First Nations people from Grassy Narrows, Ont., continue to suffer the effects of mercury poisoning more than 40 years after commercial fishing was closed, a new report shows.
The report, released in English today in Toronto, outlines the long-term effects on people who lived along the Wabigoon-English River system in northwestern Ontario."Mercury Pollution in First Nations Groups in Ontario, Canada: 35 years of Canadian Minamata Disease" was published in Japanese in the Journal of Minamata Studies in 2011.
Two years ago, Japanese scientists who have been studying the effects of mercury poisoning for over 50 years, returned to Ontario. Their first research visit to the northwest region of the province had been in 1975.
The lead author of the report, Masazumi Harada, began researching the effects of mercury poisoning in Minamata, Japan, in 1961. That was also the year that methyl mercury in fish caught in Minamata Bay was identified as the cause of over 100 deaths and many more cases of brain damage in people who ate the fish. The effects of the poisoning became known as Minamata disease.
Mercury poisoning in Japan repeated in Canada
After the Japanese scientists learned of reports of similar symptoms in Canada, their research brought them to the Grassy Narrows and White Dog First Nations in northwestern Ontario.
The mercury originated in the 1960s from a chemical and pulp mill in Dryden, Ont., owned by Reed Paper Co. From there it got into the English-Wabigoon River System and then into the fish.
For the two First Nations, the fish were the main food source and the commercial fishery and related tourism businesses were their main livelihood.
Shoon Keewatin, 57, a resident of Grassy Narrows north of Kenora, recalls a happy youth in the area.
"I remember when my dad and my sister were fishing, and I'd go and help them," he told CBC's Jody Porter. "Those were times I really enjoy. I think of them a lot, and they took that away."
The mercury problem was identified in 1969, and in 1970 the government order Reed Paper to stop releasing mercury into the water system and closed the local fishery.
Since then, people have received mixed messages about whether the fish is safe to eat, but many still do.
Mercury's damage continues today
Four decades later, the effects of that mercury – an estimated 9,000 kg – are still present. (The airborne release of mercury by the mill continued until 1975.)
Although lower, the mercury levels in fish continue to be above safe levels and people downstream from Dryden continue to have the symptoms of Minamata disease — even people born long after the mercury dumping had ended.
The Harada team examined 160 adults from Grassy Narrows and Wabaseemoong, as White Dog is now named. They found that "a total of 58.7 per cent was affected by mercury" and that "33.7 per cent of the target group would be diagnosed as Minamata Disease patients."
Symptoms observed in at least one third of the people in the target group include: sensory disturbances on the limbs, difficulty walking a straight line, difficulty seeing, visual disturbances, hearing impairment, insomnia, exhaustion, fatigue and numbness in the limbs.
Keewatin doesn't have to be told. He is losing his sense of balance, his ankles are numb, and he suffers dizzy spells.
"I used to be able to stalk moose. Now I can't, because every time I go in the bush, I have to grab a stick for balance, and I make lots of noise."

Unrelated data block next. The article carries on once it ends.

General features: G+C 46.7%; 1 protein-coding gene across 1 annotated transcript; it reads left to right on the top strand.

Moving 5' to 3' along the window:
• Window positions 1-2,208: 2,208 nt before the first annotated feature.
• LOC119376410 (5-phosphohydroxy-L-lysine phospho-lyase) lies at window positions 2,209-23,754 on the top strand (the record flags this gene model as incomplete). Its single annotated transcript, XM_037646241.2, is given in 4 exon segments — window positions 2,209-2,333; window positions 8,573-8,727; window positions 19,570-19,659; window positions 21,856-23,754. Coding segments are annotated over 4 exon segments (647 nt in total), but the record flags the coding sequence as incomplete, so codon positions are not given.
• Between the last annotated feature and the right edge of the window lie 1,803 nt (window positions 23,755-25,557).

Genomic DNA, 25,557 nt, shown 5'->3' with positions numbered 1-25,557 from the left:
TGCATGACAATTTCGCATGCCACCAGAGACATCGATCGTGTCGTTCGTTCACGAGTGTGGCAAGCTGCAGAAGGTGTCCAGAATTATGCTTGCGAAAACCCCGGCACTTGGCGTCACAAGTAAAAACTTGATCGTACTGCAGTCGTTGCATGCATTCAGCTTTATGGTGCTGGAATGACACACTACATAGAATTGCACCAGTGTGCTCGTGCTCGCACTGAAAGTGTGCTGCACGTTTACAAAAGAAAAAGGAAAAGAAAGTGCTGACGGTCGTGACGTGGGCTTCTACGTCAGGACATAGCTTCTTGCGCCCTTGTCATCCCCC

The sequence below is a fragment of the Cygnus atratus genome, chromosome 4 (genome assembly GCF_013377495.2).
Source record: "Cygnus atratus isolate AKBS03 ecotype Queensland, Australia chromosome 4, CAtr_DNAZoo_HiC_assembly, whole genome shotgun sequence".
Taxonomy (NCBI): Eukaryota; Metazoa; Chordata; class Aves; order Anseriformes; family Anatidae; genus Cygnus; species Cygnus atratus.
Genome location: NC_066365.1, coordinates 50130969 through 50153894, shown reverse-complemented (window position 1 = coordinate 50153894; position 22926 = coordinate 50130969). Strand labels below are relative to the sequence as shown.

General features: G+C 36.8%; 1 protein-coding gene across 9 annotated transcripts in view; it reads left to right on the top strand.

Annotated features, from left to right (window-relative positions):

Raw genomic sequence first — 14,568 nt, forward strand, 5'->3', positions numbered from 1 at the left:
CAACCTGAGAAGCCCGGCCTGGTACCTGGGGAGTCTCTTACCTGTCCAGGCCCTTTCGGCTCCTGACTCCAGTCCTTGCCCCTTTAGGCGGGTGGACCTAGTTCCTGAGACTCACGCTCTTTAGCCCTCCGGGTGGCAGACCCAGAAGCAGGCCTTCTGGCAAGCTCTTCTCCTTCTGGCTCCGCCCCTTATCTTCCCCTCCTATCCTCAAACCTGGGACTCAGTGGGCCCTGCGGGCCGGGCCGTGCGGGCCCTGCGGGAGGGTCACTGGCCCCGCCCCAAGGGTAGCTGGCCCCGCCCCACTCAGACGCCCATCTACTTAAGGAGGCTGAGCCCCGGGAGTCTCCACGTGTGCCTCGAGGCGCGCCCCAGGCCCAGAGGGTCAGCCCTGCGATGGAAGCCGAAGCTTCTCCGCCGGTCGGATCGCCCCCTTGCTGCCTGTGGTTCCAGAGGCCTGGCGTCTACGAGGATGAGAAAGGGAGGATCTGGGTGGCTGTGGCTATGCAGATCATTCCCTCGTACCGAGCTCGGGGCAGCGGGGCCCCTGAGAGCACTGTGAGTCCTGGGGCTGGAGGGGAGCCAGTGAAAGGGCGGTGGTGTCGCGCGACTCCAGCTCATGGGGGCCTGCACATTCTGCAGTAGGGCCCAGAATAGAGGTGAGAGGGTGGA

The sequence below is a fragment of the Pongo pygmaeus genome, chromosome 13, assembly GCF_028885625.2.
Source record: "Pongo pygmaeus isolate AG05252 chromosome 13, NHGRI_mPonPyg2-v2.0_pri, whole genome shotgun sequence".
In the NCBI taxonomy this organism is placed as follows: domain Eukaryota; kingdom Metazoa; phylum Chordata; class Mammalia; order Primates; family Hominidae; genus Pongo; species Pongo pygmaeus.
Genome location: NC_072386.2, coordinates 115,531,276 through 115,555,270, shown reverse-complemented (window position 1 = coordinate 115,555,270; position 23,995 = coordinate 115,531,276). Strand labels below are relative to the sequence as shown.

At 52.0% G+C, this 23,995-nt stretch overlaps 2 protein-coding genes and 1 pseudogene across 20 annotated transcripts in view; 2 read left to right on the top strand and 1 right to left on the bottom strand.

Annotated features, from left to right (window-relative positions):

Compensation for victims 'inadequate'
Keewatin says he'll be doing his part to seek out help for people who are suffering, and he hopes the new research shows the government compensation package from the 1980s is inadequate.
To him, restoring people's connection to the land is what matters most.
Steve Fobister, the former chief of Grassy Narrows, has severe disabilities from mercury poisoning. He told Porter, "we hope the future generations can make a change and find different opportunities. We have to maintain what we are."
Fobister, now 60 years old, receives $250 dollars per month as compensation.
The compensation results from an agreement the bands reached with the federal and Ontario governments, which had long been in denial about the effects of the dumped mercury on human health. The agreement was reached in 1985 and it provided for a Mercury Disability Board to dispense payments from a fund to which the governments, as well as Reed Paper and Great Lakes Forest Products Ltd., which took over the mill from Reed, made a one-time only contribution.
The compensation is based on a point system for the severity of symptoms. However, the three-decade-old agreement has no provision to adjust the payments for inflation.
“Our citizens have not been compensated adequately,” Simon Fobister, the current Grassy Narrows chief told CBC news. Simon and Steve Fobister are cousins.
Masanori Hanada, the director of the Centre for Minamata Studies in Japan, and one of the keys authors of the report, spoke to Porter with the aid of a translator. He explained that the mercury poisoning victims in Japan received $800,000 US as compensation in 1973 and continue to receive $2,000 to $8,000 per month, also based on the severity of symptoms. In Canada, the board designates payments from $250 to $800 per month.
Hanada also said there needs to be ongoing research into the cumulative effect on people who have continued to eat the fish from the waters nears Grassy Narrows. Without that research, he said it is impossible to say what the present and future effect will be. He did note that for outsiders, eating one or two fish from the lake isn’t harmful now.
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